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DoubleQuotes — origins

[ by Charles Cameron — IMO a really neat Zork-ish visualization game in one “passage”, albeit not in the least “twisty” ]

My first glimpse of the power of DoubleQuotes came to me after a visit to the Archives theological bookstore in Pasadena, where I had picked up a book by Haniel Long. I was reading it waiting for a bus to take me home, and ran across a paragraph that reminded me vividly of something else I had read. I had to get back to my bookshelves and find it. But which book?

It turned out to be a book by Annie Dillard — like Haniel Long, a fine and under-appreciated American stylist — and she wasn’t quoting Long, she had a styory of her own to tell..


Not long afterwards, I made a “visualization game” out of the two paragraphs, which I posted to a hermetic studies mailing-list on November 14, 1994:

Simply imagine this…

You walk along a white corridor. There are two framed texts, one on each side of the corridor, at eye level.

You stop and look at one of them, perhaps the one on the left, and read this quotation:

My friend Jens Jensen, who is an ornithologist, tells me that when he was a boy in Denmark he caught a big carp embedded in which, across the spinal vertebrae, were the talons of an osprey. Apparently years before, the fish hawk had dived for its prey, but had misjudged its size. The carp was too heavy for it to lift up out of the water, and so after a struggle the bird of prey was pulled under and drowned. The fish then lived as best it could with the great bird clamped to it, till time disintegrated the carcass, and freed it, all but the bony structure of the talon.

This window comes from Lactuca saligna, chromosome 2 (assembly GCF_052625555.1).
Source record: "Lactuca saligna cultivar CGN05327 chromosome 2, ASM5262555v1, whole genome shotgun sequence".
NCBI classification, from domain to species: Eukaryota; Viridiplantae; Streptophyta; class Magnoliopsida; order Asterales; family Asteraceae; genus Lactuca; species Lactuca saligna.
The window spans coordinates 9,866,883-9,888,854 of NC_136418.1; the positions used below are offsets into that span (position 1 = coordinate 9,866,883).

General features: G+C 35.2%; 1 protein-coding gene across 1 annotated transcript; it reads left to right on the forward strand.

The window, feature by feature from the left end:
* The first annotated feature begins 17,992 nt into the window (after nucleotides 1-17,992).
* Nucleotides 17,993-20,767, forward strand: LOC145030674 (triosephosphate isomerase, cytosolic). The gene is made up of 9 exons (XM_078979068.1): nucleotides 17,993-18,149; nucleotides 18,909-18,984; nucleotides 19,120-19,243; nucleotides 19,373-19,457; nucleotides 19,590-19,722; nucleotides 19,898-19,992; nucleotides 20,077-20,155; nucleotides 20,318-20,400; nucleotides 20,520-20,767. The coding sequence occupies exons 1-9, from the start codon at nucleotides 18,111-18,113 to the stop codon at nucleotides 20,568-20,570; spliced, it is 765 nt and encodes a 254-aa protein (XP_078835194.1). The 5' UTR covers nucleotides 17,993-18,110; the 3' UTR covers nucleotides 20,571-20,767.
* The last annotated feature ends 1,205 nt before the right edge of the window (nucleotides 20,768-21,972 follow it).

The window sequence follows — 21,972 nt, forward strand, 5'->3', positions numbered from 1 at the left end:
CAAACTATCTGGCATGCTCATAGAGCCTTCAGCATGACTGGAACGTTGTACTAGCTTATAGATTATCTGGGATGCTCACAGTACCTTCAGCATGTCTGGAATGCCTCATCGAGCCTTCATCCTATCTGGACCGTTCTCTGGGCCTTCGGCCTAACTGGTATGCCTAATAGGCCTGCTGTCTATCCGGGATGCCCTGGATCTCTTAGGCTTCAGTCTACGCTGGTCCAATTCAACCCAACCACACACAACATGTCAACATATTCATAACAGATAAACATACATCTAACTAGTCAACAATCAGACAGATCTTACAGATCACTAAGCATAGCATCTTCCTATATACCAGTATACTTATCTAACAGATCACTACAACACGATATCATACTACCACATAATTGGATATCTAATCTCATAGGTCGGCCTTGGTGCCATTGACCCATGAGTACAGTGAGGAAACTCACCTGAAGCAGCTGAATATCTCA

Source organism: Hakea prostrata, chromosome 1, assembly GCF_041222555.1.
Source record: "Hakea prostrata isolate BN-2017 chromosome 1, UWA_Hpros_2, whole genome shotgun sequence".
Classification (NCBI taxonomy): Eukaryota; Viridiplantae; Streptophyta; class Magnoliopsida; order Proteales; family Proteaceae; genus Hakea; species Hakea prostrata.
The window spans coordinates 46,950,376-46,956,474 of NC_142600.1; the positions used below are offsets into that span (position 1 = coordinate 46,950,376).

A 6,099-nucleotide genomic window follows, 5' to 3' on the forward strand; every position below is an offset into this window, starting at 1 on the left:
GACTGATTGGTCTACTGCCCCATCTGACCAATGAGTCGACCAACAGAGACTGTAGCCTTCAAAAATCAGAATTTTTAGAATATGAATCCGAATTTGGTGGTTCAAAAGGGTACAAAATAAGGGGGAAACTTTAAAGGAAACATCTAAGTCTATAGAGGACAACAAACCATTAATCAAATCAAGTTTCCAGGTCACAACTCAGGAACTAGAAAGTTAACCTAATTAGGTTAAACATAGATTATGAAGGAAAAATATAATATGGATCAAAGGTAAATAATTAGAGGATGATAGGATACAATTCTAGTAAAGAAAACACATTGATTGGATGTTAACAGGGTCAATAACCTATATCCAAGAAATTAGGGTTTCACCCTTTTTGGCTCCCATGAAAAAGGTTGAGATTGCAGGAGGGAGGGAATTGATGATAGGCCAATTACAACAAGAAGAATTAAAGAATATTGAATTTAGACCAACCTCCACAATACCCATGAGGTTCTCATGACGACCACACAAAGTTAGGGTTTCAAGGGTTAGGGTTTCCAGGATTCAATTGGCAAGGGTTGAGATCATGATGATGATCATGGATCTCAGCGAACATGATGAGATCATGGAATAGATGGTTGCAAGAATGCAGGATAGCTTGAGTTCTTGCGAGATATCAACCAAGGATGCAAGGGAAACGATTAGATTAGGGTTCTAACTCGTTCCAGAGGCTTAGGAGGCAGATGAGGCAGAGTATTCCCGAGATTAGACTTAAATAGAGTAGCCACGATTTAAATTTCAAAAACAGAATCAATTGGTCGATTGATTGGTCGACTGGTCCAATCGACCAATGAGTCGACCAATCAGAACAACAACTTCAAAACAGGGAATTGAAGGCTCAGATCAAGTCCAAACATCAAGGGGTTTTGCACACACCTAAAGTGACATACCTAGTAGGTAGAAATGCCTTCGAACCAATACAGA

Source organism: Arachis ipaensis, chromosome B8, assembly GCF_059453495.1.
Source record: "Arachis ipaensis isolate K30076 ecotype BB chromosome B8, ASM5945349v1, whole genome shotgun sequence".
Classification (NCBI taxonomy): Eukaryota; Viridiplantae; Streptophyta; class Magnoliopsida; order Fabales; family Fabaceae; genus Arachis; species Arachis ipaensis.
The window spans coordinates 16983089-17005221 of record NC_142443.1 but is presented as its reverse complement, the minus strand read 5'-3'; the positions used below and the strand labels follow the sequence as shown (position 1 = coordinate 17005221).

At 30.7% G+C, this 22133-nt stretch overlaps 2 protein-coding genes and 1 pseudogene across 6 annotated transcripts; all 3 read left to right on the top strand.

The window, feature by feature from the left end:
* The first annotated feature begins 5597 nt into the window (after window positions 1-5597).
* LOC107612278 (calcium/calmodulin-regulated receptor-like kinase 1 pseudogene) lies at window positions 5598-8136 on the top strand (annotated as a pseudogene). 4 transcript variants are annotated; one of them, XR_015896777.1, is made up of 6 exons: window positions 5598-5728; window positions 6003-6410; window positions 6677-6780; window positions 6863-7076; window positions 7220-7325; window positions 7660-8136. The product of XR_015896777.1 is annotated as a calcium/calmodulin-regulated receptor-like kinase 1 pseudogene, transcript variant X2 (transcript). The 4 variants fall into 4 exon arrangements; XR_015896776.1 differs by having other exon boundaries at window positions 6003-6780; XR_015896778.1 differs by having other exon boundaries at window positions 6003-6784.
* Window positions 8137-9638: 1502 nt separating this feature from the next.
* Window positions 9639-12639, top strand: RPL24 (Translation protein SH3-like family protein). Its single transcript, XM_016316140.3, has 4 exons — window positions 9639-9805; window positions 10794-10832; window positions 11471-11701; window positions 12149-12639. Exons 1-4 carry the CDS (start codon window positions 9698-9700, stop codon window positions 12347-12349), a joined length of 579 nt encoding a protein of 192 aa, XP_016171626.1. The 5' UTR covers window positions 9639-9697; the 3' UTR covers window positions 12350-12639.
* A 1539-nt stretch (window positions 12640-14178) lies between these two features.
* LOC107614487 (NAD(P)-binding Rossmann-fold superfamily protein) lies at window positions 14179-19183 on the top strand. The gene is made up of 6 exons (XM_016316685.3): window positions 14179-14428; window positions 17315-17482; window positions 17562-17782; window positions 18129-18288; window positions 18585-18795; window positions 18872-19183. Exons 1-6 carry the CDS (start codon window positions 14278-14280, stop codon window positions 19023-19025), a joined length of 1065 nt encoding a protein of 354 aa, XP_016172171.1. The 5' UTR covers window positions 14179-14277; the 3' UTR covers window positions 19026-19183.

A note says this comes from the American writer Haniel Long’s book, Letter to Saint Augustine.

What does the citation say to you? Do you like the sense that hawk and carp are gripped in a mutual embrace, like the two hands drawing each other in an M.C. Escher print?

While you are reading this quote, your back is turned to the other. Do you turn round and read the second text?

If so, you find a second quote, this time from Annie Dillard’s book, Teaching a Stone to Talk:

And once, says Ernest Seton Thompson — once, a man shot an eagle out of the sky. He examined the eagle and found the dry skull of a weasel fixed by the jaws to his throat. The supposition is that the eagle had pounced on the weasel and the weasel swiveled and bit as instinct taught him, tooth to neck, and nearly won. I would like to have seen that eagle from the air a few weeks or months before he was shot: was the whole weasel still attached to his feathered throat, a fur pendant? Or did the eagle eat what he could reach, gutting the living weasel with his talons before his breast, bending his beak, cleaning the beautiful airborne bones?

The two texts have the same weight: their images (osprey, carp, weasel, eagle) mirror one another, their language is similar, the quotes are roughly the same length, there is even a parallel between the framing of the first story in terms of Jens Jensen and the second in terms of Ernest Seton Thompson. They are twins.

Standing between them can be like wearing stereophonic headphones.

You walk on towards the open doorway at the end of the corridor, on the right…

That post, with that pair of quotes from Long and Dillard, was the immediate precursor to my HipBone Games, providing me with an insight into what a single “move” in a Hesse-style Glass Bead Game might look like.

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